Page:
21 Apr We Shall Fight, We Shall Live!
We Shall Fight, We Shall Live – the frontline in Nigeria and South Africa
Reporting on the struggle for food and survival in Nigeria, trade unionist Gbenga Komolafe states that the repression and starvation of the poor must end. While in South Africa, Ashley Fataar argues for a wealth tax on the rich to feed workers and the poor.
‘No Palliatives, no lockdown’
By Gbenga Komolafe
Distributing food items as ‘palliatives’ has been a huge scam. My members from all over the country reported extremely vexatious levels of nepotism and elite capture. In Lagos, ridiculous quantities of food was parcelled to vulnerable groups through the ruling APC party structures (the All-Progressives Congress). These extremely clientelist structures cornered most of the food and sent whatever they deemed fit to the so-called Community Development Associations which are nothing more than APC patronage machines. At the end of the day, these food parcels became objects of ridicule even by the poorest members of the communities.
The government also lately distributes food parcels in bagco [a Nigerian Bag Manufacturing Company] bags to people they invited through the Lagos State Residents Registration Agency at the Ministry of Agriculture Office. Again, the quality and quantity dispensed cannot reasonably feed a family of five for a day, according to one of my members who was able to get it.
Ogun state reported an even more badly managed food distribution system. Osun distributed expired rice. Ekiti targeted only ‘vulnerable’ groups. We hear of cash disbursement in some northern states, but I’ve only heard complaints from my members in the North.
This takes me to the last issue I would like to raise. In distributing ‘palliatives’, what criteria has government used to measure who the ‘poor’ is? Disability, gender, age? That would be grossly inadequate. How do you define carpenters, plumbers, masons, barbers, hair dressers, mechanics, welders, cobblers, photographers, drivers, bus conductors etc, most of whom have not been able to earn a dime and yet have to feed families? With little or no savings, no social safety net of any type, how do they survive the so-called lockdown?
In January this year, private developers, using the Nigerian Navy and Lagos State government as a front, destroyed 24 communities and rendered 55000 people homeless. That’s a trend that has impacted a million people since 1999 spurning a huge number of homeless people.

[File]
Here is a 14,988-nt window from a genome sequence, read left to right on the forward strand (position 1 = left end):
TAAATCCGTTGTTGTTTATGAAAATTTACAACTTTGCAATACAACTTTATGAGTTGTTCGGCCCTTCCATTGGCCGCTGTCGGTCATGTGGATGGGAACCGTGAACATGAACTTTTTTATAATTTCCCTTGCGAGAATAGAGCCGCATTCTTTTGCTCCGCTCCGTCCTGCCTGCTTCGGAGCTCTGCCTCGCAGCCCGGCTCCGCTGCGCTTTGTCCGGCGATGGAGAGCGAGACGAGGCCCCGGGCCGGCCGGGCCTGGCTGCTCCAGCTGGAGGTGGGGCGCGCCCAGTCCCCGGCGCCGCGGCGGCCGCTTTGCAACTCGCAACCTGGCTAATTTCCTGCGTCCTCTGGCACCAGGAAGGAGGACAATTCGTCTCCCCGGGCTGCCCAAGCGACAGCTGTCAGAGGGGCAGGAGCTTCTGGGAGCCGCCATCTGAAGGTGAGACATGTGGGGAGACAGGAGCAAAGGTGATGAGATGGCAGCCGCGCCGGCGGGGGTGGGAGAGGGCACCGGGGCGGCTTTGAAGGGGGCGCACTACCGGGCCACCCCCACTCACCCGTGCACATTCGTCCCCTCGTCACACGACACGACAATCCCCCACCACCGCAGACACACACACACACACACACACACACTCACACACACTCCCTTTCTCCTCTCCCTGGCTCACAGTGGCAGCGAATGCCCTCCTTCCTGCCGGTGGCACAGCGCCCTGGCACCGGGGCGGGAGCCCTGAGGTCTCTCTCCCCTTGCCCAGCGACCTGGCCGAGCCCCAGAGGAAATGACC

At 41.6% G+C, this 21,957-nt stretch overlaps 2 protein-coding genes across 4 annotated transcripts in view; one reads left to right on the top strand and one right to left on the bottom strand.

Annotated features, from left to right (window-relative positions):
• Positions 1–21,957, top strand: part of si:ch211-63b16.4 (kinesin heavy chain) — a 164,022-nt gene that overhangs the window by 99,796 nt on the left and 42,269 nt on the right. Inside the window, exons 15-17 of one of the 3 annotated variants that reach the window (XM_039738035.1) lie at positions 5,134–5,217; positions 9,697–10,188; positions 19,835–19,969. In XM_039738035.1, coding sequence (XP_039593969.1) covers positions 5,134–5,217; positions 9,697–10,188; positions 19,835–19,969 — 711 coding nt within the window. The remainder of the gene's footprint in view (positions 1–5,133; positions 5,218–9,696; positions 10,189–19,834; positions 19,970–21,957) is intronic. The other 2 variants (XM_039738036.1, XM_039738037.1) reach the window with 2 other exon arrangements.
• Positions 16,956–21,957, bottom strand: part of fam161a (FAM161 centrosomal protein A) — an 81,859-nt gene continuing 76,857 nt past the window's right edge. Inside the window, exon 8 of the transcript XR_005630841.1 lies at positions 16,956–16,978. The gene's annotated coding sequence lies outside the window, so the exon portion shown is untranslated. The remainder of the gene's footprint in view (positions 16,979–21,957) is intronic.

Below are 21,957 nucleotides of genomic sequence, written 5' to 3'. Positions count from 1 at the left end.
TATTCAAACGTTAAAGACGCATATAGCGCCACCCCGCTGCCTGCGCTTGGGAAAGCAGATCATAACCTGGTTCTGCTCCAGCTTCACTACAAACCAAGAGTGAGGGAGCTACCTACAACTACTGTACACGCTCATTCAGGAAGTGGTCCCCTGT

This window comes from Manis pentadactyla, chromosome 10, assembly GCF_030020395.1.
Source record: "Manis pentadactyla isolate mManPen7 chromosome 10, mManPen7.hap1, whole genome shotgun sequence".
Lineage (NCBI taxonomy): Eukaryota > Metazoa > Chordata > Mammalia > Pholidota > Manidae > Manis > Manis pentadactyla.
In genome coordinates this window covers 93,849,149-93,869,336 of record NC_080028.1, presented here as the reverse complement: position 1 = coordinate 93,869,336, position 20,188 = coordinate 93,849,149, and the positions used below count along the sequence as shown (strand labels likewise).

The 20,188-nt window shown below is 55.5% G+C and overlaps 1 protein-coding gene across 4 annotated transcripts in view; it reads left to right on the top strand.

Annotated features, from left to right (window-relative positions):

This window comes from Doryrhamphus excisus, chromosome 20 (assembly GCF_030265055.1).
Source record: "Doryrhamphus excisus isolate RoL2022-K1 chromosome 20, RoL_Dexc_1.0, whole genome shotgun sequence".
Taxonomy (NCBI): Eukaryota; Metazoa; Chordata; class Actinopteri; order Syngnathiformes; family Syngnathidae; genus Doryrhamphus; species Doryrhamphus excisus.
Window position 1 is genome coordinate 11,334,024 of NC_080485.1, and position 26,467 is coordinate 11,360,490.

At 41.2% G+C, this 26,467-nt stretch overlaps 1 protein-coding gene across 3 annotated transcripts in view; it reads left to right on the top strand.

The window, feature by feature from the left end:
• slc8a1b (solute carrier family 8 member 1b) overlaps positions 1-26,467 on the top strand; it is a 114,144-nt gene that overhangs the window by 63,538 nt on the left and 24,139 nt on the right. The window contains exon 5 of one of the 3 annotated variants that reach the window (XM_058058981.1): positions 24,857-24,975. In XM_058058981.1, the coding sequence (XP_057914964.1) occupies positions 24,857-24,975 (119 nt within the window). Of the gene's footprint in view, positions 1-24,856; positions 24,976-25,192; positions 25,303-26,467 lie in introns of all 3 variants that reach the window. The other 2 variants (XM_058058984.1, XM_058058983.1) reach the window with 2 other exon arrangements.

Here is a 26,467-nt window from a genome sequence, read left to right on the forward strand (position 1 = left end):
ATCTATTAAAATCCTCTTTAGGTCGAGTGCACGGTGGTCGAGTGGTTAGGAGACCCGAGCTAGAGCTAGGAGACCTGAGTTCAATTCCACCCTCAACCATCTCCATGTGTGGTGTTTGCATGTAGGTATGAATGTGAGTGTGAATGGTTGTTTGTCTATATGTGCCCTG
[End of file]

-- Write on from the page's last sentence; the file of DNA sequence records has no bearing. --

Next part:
And just yesterday, April 18, Lagos State government destroyed even more communities! So, what is the programme for the homeless and those rendered homeless? I know in other climes they are housed in empty buildings and even hotels. What’s happening here? Why are we not raising hell about this?
At the level, of my organization, FIWON (Federation of Informal Workers’ Organizations of Nigeria), we have gradually reached a consensus that government talk of lockdown is a lot of nonsense because they cannot really keep people at home. Goggle mapping has actually shown that there is an increased movement of people in the neighbourhoods than before.
It can’t be otherwise in a situation where seven people live in a room and 75 people share a toilet and bathroom and people are forced to literally live on the streets, and that’s not even the technically homeless ones. What we have had therefore is a mere ‘lock up’ of people’s livelihoods. But the middle class seem unconcerned because they are insulated from this reality and their income is not really terminated as is the case with those in the informal sector. In this scenario, only God knows how we can determine the thousands of people killed so far under this lockdown by hunger and hunger induced illnesses.
The only logical demand would be to radically scale down this lockdown while urgent steps are taken to provide means for people to maintain basic health protocol for Covid-19 prevention. Improvised water drums in the communities to encourage constant hand-washing, provision of face masks and training on how to use this effectively, urgent revamp of healthcare facilities, free universal healthcare services (health insurance doesn’t work with the poor), an urgent revamp of public schools with water and hygiene provision as most public schools are overcrowded, construction of more classrooms, and employment of more teachers, a real stimulus package for the informal sector to get people back to work and stimulate local economies through cooperatives and independent organizations of the working poor.